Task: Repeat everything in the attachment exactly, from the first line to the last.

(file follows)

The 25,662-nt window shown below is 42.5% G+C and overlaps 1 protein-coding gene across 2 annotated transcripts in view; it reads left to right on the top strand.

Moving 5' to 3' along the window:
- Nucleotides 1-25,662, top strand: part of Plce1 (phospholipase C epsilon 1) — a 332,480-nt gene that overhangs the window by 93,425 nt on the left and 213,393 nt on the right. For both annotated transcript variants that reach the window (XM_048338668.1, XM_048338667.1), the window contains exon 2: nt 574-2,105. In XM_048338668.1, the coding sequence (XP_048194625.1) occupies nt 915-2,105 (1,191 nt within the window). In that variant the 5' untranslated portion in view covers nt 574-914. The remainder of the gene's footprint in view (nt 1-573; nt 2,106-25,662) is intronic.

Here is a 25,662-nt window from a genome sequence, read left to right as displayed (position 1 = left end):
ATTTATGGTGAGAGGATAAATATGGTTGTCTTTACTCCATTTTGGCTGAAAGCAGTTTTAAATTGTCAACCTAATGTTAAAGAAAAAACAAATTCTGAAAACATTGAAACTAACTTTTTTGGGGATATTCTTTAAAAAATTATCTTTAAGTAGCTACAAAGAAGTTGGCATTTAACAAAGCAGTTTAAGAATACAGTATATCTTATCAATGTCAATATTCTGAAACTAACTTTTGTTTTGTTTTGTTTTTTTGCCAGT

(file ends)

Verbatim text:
The 25,662-nt window shown below is 42.5% G+C and overlaps 1 protein-coding gene across 2 annotated transcripts in view; it reads left to right on the top strand.

Moving 5' to 3' along the window:
- Nucleotides 1-25,662, top strand: part of Plce1 (phospholipase C epsilon 1) — a 332,480-nt gene that overhangs the window by 93,425 nt on the left and 213,393 nt on the right. For both annotated transcript variants that reach the window (XM_048338668.1, XM_048338667.1), the window contains exon 2: nt 574-2,105. In XM_048338668.1, the coding sequence (XP_048194625.1) occupies nt 915-2,105 (1,191 nt within the window). In that variant the 5' untranslated portion in view covers nt 574-914. The remainder of the gene's footprint in view (nt 1-573; nt 2,106-25,662) is intronic.

Here is a 25,662-nt window from a genome sequence, read left to right as displayed (position 1 = left end):
ATTTATGGTGAGAGGATAAATATGGTTGTCTTTACTCCATTTTGGCTGAAAGCAGTTTTAAATTGTCAACCTAATGTTAAAGAAAAAACAAATTCTGAAAACATTGAAACTAACTTTTTTGGGGATATTCTTTAAAAAATTATCTTTAAGTAGCTACAAAGAAGTTGGCATTTAACAAAGCAGTTTAAGAATACAGTATATCTTATCAATGTCAATATTCTGAAACTAACTTTTGTTTTGTTTTGTTTTTTTGCCAGT